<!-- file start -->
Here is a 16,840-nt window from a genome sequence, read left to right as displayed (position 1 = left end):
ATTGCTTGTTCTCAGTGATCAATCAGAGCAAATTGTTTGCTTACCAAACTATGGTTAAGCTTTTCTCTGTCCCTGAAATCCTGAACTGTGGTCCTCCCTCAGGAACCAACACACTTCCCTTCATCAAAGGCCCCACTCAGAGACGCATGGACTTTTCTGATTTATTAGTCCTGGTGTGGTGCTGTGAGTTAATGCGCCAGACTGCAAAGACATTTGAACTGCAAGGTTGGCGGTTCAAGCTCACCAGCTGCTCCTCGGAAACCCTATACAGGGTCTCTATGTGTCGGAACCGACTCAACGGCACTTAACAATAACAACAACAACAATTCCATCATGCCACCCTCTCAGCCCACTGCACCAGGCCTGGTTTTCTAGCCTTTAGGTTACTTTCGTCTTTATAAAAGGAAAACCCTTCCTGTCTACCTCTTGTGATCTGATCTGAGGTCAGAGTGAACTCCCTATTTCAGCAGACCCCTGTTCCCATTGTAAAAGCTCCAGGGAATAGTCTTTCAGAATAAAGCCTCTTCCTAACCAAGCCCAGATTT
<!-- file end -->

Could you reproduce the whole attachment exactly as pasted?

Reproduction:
Here is a 16,840-nt window from a genome sequence, read left to right as displayed (position 1 = left end):
ATTGCTTGTTCTCAGTGATCAATCAGAGCAAATTGTTTGCTTACCAAACTATGGTTAAGCTTTTCTCTGTCCCTGAAATCCTGAACTGTGGTCCTCCCTCAGGAACCAACACACTTCCCTTCATCAAAGGCCCCACTCAGAGACGCATGGACTTTTCTGATTTATTAGTCCTGGTGTGGTGCTGTGAGTTAATGCGCCAGACTGCAAAGACATTTGAACTGCAAGGTTGGCGGTTCAAGCTCACCAGCTGCTCCTCGGAAACCCTATACAGGGTCTCTATGTGTCGGAACCGACTCAACGGCACTTAACAATAACAACAACAACAATTCCATCATGCCACCCTCTCAGCCCACTGCACCAGGCCTGGTTTTCTAGCCTTTAGGTTACTTTCGTCTTTATAAAAGGAAAACCCTTCCTGTCTACCTCTTGTGATCTGATCTGAGGTCAGAGTGAACTCCCTATTTCAGCAGACCCCTGTTCCCATTGTAAAAGCTCCAGGGAATAGTCTTTCAGAATAAAGCCTCTTCCTAACCAAGCCCAGATTT